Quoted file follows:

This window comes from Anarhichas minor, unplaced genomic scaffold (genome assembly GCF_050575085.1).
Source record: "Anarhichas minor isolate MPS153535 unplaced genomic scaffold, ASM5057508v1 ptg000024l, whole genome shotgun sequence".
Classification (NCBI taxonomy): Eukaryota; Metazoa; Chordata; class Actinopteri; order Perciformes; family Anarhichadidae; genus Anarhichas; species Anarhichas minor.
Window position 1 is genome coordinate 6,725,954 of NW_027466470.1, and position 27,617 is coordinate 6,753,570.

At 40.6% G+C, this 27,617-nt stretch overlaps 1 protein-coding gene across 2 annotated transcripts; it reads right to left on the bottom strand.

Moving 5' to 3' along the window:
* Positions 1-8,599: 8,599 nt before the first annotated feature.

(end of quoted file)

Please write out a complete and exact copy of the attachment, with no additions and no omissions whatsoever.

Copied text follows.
This window comes from Anarhichas minor, unplaced genomic scaffold (genome assembly GCF_050575085.1).
Source record: "Anarhichas minor isolate MPS153535 unplaced genomic scaffold, ASM5057508v1 ptg000024l, whole genome shotgun sequence".
Classification (NCBI taxonomy): Eukaryota; Metazoa; Chordata; class Actinopteri; order Perciformes; family Anarhichadidae; genus Anarhichas; species Anarhichas minor.
Window position 1 is genome coordinate 6,725,954 of NW_027466470.1, and position 27,617 is coordinate 6,753,570.

At 40.6% G+C, this 27,617-nt stretch overlaps 1 protein-coding gene across 2 annotated transcripts; it reads right to left on the bottom strand.

Moving 5' to 3' along the window:
* Positions 1-8,599: 8,599 nt before the first annotated feature.